Our parliamentary editor Sir Howard Elston gives us the lowdown on all the hi-jinx on that budget debate that is keeping the UK voters riveted to their I-gadget things
The kid gloves have come off with less than two months to go as the Tories unveiled their last budget before the national elections in May.
In Westminsterland (UK), an Oxford graduate told his fellow 650 MPs that personal tax allowances have been raised, the oil industry will get more cash and, to assuage the country’s alcoholics, there’ll be less tax to pay on beer and whisky.
In response, another Oxford graduate who is the previous Oxford graduate’s shadow in the Treasury said this was bad news, not only for Oxford, but other bits of the country too.
The coalition treasury spokesman for the Libdems, an Oxford graduate, backed the budget and then added it was drinks all around down at the CS Lewis Memorial pool hall next to the Bodleian Library come spring break.
The Prime Minister, an Oxford alumnus, then weighed in backing the first Oxford graduate who is the Chancellor against the two opposing Oxford men who called for the first Oxfordian to resign.
Things quietened down when the leader of the opposition, an Oxford graduate, called in his dogs and asked the Depute PM (shock: a Cambridge Alumnus) to distance himself from the Tory budget which had been tabled originally by the first Oxford grad.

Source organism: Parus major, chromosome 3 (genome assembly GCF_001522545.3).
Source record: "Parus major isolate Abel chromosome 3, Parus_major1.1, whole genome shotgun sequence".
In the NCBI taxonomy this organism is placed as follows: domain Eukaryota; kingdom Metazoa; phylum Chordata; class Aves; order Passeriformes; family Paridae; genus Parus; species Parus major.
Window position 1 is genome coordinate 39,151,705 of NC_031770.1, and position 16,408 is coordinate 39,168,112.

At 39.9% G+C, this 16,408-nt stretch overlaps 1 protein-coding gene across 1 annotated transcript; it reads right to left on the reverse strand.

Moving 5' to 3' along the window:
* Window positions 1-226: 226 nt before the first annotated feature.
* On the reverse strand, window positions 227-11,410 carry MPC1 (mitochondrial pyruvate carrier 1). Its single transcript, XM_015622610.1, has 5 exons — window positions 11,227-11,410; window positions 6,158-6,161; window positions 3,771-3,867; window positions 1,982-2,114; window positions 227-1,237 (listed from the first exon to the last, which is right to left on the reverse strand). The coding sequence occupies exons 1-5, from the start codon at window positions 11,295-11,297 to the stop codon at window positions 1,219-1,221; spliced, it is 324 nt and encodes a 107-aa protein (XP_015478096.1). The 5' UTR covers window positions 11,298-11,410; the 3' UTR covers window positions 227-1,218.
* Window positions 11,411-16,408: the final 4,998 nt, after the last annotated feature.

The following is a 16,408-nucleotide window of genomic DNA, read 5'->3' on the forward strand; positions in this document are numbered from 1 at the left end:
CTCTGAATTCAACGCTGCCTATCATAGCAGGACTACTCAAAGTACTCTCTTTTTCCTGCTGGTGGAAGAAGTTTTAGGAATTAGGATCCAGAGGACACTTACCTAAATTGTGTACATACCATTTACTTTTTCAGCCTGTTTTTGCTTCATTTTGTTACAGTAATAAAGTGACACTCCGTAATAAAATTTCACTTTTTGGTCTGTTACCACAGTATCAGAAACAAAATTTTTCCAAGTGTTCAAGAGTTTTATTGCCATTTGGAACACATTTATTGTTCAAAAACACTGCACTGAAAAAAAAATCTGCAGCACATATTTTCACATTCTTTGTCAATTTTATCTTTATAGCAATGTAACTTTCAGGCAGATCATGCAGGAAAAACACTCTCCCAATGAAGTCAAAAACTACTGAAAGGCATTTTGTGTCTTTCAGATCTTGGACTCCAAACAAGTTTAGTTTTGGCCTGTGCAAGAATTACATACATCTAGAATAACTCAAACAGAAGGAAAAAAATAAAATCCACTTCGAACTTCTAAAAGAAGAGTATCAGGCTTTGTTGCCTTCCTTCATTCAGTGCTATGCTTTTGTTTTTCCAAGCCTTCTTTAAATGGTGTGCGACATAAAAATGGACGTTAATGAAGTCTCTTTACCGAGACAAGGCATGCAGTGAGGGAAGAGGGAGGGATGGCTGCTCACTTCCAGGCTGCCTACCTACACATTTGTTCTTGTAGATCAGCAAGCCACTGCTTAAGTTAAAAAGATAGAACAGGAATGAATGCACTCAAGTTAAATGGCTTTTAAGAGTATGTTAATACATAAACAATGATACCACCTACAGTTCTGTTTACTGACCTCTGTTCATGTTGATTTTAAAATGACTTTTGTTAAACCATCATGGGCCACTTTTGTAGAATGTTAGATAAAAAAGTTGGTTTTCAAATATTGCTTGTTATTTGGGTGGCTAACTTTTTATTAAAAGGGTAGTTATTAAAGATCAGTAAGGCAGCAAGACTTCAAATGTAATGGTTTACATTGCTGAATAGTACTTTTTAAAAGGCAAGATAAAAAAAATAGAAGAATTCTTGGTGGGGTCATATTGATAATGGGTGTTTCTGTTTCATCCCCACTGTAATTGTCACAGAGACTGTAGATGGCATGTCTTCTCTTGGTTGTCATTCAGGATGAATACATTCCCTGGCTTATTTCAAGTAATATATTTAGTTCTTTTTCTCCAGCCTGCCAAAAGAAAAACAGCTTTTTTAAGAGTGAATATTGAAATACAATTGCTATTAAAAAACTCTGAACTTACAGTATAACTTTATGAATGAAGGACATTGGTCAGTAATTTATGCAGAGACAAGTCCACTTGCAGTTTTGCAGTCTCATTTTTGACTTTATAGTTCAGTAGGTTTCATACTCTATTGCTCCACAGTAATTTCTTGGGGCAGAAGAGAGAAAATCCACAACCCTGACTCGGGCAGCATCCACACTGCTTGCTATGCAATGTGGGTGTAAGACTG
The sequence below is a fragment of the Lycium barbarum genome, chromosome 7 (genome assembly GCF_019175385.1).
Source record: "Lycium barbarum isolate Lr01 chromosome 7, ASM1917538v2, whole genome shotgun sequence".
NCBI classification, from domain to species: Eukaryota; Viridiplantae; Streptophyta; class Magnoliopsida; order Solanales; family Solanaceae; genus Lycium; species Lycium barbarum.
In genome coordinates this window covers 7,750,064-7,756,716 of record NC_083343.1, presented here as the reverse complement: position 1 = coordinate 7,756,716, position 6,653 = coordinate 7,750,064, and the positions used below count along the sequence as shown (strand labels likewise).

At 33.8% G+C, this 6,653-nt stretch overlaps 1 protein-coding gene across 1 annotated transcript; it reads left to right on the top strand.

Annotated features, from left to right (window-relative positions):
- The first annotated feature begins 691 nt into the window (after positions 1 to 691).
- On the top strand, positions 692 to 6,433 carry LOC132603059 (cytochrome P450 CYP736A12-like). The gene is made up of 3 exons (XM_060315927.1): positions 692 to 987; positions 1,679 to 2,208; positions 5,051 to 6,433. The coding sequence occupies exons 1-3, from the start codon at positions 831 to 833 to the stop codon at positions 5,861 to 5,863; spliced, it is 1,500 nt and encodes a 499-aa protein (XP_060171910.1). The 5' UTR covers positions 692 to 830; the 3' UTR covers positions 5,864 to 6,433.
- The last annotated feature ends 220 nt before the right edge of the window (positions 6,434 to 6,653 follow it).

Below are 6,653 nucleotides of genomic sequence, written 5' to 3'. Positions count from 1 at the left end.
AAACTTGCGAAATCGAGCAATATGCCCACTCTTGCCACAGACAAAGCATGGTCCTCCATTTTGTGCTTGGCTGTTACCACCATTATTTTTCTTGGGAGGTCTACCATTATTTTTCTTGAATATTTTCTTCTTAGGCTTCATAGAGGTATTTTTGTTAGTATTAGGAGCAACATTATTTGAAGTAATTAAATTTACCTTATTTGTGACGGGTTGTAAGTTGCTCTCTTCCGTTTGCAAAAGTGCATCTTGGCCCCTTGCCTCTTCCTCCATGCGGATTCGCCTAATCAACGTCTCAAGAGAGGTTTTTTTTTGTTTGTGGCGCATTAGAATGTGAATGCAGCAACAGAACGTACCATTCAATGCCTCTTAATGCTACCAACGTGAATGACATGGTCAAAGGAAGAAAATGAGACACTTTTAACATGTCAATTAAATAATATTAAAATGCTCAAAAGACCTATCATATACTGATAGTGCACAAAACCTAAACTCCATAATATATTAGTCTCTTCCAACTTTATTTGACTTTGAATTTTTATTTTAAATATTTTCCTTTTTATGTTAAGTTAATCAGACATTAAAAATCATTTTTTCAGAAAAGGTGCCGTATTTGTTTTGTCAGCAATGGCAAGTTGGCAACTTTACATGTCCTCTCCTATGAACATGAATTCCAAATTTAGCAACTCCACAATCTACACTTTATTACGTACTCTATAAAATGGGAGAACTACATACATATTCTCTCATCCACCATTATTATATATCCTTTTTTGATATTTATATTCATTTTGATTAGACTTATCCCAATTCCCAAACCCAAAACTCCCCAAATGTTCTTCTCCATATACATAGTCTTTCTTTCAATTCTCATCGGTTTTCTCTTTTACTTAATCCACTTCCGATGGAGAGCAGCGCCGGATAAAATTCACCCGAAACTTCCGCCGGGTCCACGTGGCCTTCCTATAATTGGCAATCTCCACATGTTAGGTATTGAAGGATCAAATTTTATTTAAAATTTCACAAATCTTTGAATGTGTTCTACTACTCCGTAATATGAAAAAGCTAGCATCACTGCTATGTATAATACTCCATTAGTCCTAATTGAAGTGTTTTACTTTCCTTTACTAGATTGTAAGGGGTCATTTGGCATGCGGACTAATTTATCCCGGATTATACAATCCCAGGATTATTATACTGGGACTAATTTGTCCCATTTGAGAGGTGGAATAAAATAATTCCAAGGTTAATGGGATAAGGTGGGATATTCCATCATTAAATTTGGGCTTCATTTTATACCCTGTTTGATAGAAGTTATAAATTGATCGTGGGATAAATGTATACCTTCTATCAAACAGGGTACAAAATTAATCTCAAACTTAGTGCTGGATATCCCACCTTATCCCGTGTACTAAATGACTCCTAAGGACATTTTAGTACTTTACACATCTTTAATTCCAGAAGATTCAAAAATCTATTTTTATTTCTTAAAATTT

In a press statement, meanwhile, the mayor of London, an alumnus of guess where, said politicians are out of touch with common people who went to Durham, the LSE or Harvard. This was seconded by Tony Blair, former PM, an Oxford graduate and also Prince Charles, the next in line to the throne, who is unfortunately a Cambridge lad (albeit with a paltry 2.2)
Phil, a retired second-hand car dealer from Bradford and an emeritus professor at Leeds Polytechnic Metro University of Media Studies said: “If they can’t bloody well speak like David Hockney or Geoffrey Boycott, bloody well hang ’em from the nearest bloody lamp-post.”